Do not use obvious numbers such as 3.1416 or 42, words like secret, root, or wheel, a word repeated, names from science fiction, or names or other data from your current personal life, such as your girlfriend's or pet's names, automobile tag, or phone number. Use two or three unrelated words or names interspersed with two or three non-alphanumerics or something equally hard to guess or brute-force crack.
Don't Blame Sendmail
The third key to good Linux security is not using programs in an insecure way and not using insecure programs. After a less than stellar security history, Sendmail now rarely suffers a security vulnerability being discovered. In defense of Sendmail, it predates the modern Internet and widespread hacking by about 20 years.
Sendmail now will check for obvious configuration errors when it starts up and will refuse to operate until the poor configuration is fixed or if you set the "dontblamesendmail" flag. This is a very clever solution to allow someone who really wants to - and presumable knows what he is doing or has a death wish - to disable Sendmail's minimum security checks. Yet, one hardly could set this flag accidentally.
Most of the major subsystems that come with Linux, such as Sendmail, the Apache web server, and the Samba file server come with abundant documentation and default configuration files that usually need just a tiny bit of tweaking to help you configure the subsystem correctly.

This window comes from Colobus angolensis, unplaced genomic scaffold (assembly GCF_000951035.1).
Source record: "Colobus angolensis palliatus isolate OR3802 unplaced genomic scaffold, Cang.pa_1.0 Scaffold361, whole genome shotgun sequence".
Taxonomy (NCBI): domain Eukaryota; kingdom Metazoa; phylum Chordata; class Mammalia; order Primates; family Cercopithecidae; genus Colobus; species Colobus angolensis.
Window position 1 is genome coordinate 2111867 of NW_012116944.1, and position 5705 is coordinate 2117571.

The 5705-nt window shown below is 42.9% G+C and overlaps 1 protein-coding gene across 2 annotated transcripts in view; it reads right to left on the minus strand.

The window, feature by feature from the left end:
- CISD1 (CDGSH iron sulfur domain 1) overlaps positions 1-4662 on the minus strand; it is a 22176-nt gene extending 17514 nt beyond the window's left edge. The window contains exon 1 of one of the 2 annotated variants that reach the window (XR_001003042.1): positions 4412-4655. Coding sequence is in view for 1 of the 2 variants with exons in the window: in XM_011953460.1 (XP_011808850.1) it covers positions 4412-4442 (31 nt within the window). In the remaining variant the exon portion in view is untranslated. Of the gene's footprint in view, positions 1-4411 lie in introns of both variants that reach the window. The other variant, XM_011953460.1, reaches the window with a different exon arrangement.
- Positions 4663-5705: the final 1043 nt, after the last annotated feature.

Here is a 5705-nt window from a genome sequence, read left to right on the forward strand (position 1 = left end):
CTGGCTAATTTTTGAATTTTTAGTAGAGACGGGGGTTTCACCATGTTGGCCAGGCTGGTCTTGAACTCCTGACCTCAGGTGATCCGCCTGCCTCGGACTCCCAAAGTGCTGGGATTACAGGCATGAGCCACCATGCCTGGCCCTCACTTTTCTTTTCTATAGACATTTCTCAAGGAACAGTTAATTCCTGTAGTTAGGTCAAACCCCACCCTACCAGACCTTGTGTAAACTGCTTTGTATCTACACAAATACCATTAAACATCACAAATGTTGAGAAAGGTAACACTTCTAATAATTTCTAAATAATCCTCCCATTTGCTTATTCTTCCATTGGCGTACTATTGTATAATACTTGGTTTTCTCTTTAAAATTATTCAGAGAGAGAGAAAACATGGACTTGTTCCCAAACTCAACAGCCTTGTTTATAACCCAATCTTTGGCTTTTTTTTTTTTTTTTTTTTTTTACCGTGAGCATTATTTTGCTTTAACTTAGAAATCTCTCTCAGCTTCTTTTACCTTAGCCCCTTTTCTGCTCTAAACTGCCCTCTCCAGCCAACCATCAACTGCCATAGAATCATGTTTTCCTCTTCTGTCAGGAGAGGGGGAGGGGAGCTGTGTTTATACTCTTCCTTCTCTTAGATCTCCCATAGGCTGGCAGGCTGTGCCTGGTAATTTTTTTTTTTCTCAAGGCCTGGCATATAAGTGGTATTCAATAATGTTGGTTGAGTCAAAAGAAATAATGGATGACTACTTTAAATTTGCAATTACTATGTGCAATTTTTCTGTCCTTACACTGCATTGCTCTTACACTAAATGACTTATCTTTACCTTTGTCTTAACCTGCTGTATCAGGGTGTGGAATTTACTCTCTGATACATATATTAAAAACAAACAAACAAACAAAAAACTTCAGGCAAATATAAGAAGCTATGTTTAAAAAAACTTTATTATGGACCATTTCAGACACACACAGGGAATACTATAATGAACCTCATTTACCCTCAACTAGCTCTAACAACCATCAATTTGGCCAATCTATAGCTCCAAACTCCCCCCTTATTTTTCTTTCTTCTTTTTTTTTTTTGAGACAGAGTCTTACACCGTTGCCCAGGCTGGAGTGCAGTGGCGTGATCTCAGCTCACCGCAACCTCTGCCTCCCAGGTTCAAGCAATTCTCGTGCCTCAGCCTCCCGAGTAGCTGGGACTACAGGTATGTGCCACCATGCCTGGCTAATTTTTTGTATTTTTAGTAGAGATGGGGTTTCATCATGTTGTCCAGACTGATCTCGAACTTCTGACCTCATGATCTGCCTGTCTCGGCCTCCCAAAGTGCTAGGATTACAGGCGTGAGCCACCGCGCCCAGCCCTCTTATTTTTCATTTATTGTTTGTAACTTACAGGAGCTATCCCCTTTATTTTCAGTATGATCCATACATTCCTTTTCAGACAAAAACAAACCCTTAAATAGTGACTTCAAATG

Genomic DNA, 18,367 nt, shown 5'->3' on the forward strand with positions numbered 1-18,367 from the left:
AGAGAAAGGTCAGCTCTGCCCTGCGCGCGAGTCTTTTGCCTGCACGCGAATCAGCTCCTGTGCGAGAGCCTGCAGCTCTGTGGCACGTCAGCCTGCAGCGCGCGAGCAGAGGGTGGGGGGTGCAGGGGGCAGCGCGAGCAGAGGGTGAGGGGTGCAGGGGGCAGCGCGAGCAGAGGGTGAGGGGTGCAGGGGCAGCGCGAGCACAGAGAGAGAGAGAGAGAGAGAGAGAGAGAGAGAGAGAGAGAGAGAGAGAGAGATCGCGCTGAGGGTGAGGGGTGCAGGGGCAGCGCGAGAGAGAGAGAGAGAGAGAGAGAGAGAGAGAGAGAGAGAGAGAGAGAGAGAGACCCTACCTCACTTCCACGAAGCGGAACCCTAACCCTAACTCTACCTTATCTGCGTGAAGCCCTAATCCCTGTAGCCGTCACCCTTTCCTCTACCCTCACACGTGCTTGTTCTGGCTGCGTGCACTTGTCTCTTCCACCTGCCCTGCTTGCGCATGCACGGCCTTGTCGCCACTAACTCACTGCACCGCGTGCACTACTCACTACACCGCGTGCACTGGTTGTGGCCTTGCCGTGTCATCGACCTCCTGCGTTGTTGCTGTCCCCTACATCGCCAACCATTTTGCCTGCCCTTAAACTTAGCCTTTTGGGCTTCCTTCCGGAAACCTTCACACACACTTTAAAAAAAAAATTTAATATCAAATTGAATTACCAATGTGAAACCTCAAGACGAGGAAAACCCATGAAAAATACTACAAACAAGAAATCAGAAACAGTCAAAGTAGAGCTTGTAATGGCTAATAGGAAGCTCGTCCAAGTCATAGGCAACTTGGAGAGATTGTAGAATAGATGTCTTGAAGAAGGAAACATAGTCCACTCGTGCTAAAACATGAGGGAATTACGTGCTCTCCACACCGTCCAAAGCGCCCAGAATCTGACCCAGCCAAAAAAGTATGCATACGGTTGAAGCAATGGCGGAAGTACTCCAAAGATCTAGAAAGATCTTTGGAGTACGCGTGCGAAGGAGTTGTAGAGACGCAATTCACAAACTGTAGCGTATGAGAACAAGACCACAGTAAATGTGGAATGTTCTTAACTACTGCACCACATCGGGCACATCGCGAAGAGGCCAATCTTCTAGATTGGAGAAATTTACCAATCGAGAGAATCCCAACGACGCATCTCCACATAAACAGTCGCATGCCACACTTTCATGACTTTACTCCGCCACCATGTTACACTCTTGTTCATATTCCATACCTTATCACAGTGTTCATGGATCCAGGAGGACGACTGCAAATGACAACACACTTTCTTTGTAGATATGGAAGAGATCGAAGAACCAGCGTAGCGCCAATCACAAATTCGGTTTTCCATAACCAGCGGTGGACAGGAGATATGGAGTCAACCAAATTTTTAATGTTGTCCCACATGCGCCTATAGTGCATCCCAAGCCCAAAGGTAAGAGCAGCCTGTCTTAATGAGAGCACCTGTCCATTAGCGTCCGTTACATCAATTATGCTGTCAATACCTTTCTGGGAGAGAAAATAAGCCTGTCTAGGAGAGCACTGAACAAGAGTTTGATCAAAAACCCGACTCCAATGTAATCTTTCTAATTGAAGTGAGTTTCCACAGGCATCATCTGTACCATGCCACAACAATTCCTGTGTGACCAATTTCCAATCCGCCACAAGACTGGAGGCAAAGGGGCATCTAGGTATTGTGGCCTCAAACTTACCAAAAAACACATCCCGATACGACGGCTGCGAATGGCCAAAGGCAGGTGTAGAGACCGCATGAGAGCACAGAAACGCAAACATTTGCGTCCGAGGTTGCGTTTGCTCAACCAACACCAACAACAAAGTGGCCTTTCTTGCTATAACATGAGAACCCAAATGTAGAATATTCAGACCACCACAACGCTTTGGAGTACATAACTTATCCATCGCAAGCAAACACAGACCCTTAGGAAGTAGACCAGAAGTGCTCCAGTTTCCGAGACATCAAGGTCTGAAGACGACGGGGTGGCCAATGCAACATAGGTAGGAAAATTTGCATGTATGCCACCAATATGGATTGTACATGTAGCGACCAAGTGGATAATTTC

Some programs cannot be made secure and must not be used, no way, no how. Heading this list is NFS and its cohorts, portmap, and the Sun Remote Procedure Call (RPC) library that still are turned on by default on some Linux Distros. Unless NFS and portmap are thoroughly protected with firewalling, they should not be used. Period. Number two on the list is PHP. I realize that many web sites have lots of time invested in PHP but I'm sorry, it continues to have security bugs discovered frequently and these affect even those using it "properly". Find another solution or risk being hacked. I have dealt with such a likely hacked site as recently as last week.
These days, most systems other than mail servers do not receive email via SMTP (TCP/IP port 25). Thus, please do not allow Sendmail to listen on port 25. This is done by not including the "-bd" when invoking Sendmail. For Red Hat and Mandrake, edit the /etc/sysconfig/sendmail file and change:
and restart sendmail with the command:
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